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Author Pledges to Reveal Identity Soon; Blob Triggers Lockdown; Frank Bruni is Interviewed About his Life Adversity. Aired 6:30-7a ET
Aired November 27, 2019 - 06:30 ET
THIS IS A RUSH TRANSCRIPT. THIS COPY MAY NOT BE IN ITS FINAL FORM AND MAY BE UPDATED.
JOHN BERMAN, CNN ANCHOR: We have breaking news for you.
These are live pictures of a chemical plant fire burning in Texas after a powerful explosion overnight. Witnesses say the blast shook homes and shattered windows more than 40 miles away. There is now a mandatory evacuation order of everyone within a half mile of the plant. Police tell a local CNN affiliate, everyone else has been ordered to shelter in place. Officials do say a hazardous chemical is currently burning. So far no injuries -- though I should correct that, three injuries have been reported.
ALISYN CAMEROTA, CNN ANCHOR: Also breaking overnight, new insight from anonymous, the author of "A Warning," that's the scathing new book on the inner workings of the Trump White House. He or she claims to be a senior Trump administration official. And answering questions on Reddit, anonymous says he or she plans to reveal his or her identity at some point. Neither CNN nor Reddit has been able to verify that this in fact the author of the book, but the publisher says it is.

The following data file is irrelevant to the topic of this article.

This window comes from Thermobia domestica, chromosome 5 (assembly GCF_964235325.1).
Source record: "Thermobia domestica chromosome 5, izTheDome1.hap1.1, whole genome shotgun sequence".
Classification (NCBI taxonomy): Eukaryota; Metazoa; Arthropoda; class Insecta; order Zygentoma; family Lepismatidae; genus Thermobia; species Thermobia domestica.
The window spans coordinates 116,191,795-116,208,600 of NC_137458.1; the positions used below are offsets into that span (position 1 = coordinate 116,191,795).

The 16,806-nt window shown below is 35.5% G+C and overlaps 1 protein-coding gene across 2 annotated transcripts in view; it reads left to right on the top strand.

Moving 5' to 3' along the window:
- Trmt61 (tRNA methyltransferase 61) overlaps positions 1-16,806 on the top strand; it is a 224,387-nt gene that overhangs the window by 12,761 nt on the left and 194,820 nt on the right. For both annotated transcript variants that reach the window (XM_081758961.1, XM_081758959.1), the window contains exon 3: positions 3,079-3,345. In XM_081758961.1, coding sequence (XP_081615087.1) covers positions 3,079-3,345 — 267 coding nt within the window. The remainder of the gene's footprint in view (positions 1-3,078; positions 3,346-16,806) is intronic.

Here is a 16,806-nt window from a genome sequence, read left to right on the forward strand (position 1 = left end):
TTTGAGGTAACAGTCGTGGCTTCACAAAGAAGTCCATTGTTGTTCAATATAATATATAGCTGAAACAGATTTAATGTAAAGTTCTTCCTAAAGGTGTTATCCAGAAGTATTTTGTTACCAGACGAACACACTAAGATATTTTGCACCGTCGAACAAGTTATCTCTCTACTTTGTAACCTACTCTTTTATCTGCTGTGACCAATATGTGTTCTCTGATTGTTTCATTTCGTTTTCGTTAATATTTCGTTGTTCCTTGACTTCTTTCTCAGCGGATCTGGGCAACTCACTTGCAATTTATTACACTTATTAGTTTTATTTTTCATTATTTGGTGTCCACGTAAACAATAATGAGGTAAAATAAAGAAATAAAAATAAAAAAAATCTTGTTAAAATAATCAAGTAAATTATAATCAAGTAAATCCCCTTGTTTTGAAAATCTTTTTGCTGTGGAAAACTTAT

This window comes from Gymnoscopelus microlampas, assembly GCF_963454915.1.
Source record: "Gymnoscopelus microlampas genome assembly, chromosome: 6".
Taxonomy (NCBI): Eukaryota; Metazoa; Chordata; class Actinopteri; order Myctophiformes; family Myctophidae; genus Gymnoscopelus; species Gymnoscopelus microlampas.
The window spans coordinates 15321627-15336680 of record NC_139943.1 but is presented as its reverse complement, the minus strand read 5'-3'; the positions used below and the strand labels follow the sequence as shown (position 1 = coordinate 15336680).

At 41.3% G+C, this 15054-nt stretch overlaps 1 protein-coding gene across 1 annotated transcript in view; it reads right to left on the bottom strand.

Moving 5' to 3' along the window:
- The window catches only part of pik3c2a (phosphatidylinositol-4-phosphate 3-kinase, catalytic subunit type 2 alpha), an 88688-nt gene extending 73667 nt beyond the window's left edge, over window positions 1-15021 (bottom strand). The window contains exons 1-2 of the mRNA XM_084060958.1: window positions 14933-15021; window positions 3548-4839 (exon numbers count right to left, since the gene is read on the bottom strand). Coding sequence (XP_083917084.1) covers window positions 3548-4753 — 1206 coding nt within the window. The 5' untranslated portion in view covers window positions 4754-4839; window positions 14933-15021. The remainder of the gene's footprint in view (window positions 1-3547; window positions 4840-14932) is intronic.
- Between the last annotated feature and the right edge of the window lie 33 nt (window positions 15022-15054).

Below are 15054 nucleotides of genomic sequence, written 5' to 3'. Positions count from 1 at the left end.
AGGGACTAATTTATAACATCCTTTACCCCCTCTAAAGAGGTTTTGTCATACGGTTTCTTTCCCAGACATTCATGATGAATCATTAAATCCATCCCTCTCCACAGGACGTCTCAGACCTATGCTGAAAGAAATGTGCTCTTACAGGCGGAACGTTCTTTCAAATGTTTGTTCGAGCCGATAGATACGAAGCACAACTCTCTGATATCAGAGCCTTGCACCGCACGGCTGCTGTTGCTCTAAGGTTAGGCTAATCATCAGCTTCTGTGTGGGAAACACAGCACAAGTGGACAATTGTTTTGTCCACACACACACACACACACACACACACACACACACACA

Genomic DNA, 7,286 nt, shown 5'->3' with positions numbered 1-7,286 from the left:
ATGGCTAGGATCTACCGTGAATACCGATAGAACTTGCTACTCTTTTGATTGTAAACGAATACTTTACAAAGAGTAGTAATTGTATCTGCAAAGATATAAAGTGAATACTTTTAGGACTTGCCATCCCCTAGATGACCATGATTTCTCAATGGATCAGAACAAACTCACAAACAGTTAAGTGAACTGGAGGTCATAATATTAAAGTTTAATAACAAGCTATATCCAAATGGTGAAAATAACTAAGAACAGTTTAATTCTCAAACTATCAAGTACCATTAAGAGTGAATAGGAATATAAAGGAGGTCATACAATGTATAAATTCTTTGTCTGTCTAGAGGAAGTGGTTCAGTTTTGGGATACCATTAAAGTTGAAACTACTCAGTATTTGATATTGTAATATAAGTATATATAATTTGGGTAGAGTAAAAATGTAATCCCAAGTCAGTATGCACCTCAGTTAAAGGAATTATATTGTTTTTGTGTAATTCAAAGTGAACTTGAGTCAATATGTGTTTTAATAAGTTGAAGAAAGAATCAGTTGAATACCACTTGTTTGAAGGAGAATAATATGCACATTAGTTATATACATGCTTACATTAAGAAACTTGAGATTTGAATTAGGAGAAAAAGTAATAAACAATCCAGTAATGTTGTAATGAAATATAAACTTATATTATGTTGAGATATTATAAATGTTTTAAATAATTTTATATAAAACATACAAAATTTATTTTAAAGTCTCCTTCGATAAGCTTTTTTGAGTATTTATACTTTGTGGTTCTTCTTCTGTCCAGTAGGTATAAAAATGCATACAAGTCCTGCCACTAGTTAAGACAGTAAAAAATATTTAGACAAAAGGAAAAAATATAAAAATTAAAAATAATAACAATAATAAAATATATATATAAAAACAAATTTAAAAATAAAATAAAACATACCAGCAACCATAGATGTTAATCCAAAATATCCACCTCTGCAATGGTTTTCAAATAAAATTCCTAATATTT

CNN's Kristen Holmes is live in West Palm Beach, Florida, with more.
Kristen, this is fascinating. I couldn't stop reading how anonymous was answering all of the burning questions last night.
KRISTEN HOLMES, CNN NATIONAL CORRESPONDENT: Good morning, Alisyn.
Well, it certainly is eye opening here giving us a look into the White House. And a lot of this time during this ask me anything on Reddit was spent by the author kind of defending himself for deciding to remain anonymous for now. He said there was a long history of writers writing anonymously in American politics, harkening back to the founding fathers and the decision, the debate to ratify the Constitution. And essentially the message there being that they wanted people to focus on the message and not the messenger. And during this hour-long question and answer session, the message was very clear. This was a White House in chaos and this author is not done exposing it.